Exeter University has been endowed with a new prize for graduating students, the Hutton Prize for Excellence.
The award of the gold medal will recognise and encourage the next generation of young professionals to put ethical conduct at the forefront of business, government and the professions. The Hutton Prize for Excellence will be awarded on an annual basis to an undergraduate or postgraduate who is able to demonstrate, propose and promote high standards of ethical conduct for the tangible benefit of society or individuals.
The recent banking crisis has suggested that ethical behaviour, competence, integrity, trust and respect has not been at the forefront of some banks and businesses. William Hutton, a retired banker and businessman, now living in Guernsey, has agreed to support students in making a clear commitment to transparency and ethical practice. A gold medal containing one Troy ounce of gold will be given for the best dissertation or best PhD that accords with the aim of promoting good governance. William has already endowed a similar award via the Chartered Institute of Bankers in Scotland.
William, who is also a certified fraud examiner, is passionate about the need to teach, train, encourage and applaud those who seek to detect, deter, disrupt and discipline corporate wrongdoers at all levels. He explained why he believes it is important to reward ethical practice.
“The basis of good business and good government is to ensure there is transparently fair behaviour. People need to be rewarded on merit and business needs markets that are not skewed by corrupt or unfair practices,” he said.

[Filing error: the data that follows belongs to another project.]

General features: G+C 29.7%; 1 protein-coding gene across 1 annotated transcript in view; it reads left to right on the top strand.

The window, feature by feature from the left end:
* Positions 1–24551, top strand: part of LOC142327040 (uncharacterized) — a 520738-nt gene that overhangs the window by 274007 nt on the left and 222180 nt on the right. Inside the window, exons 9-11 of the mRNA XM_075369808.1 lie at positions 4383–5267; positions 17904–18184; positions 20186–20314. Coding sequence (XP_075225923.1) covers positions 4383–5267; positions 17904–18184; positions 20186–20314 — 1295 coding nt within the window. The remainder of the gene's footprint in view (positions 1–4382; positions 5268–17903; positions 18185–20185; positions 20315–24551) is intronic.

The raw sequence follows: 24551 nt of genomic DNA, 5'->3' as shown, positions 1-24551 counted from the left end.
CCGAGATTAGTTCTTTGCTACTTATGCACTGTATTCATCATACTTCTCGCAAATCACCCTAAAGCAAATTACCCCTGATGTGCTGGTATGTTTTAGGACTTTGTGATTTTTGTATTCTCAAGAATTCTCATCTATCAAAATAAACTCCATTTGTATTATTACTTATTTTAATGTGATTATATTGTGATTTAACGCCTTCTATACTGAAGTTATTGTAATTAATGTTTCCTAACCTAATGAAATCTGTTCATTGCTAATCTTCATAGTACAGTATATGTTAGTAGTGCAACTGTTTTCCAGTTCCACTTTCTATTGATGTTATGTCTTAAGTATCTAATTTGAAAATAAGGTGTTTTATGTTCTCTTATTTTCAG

Politics, Law and Business students and recent graduates from Exeter University’s College of Social Sciences and International Studies and the Business School will be eligible to apply. The prize will be awarded annually in June following a rigorous assessment by a committee who will determine which dissertation best meets the ethics and good governance criteria. Andrew Massey, Professor of Politics at the Exeter University will chair the first awards committee.
Professor Massey travelled to Guernsey on behalf of the Exeter University to meet William and formalise the donation of 25 gold medals and the terms of the award which spans a 25 year period.
Professor Massey said: “I am delighted to accept this generous offer to the University of Exeter by Mr Hutton. In donating this exquisite medal Mr Hutton has been clear that its award should cross the disciplinary boundaries of business and government.
“In looking at who to bestow with the medal we will seek to reward individuals who demonstrate a clear understanding of and commitment to ethical behaviour and good governance in all its forms.”
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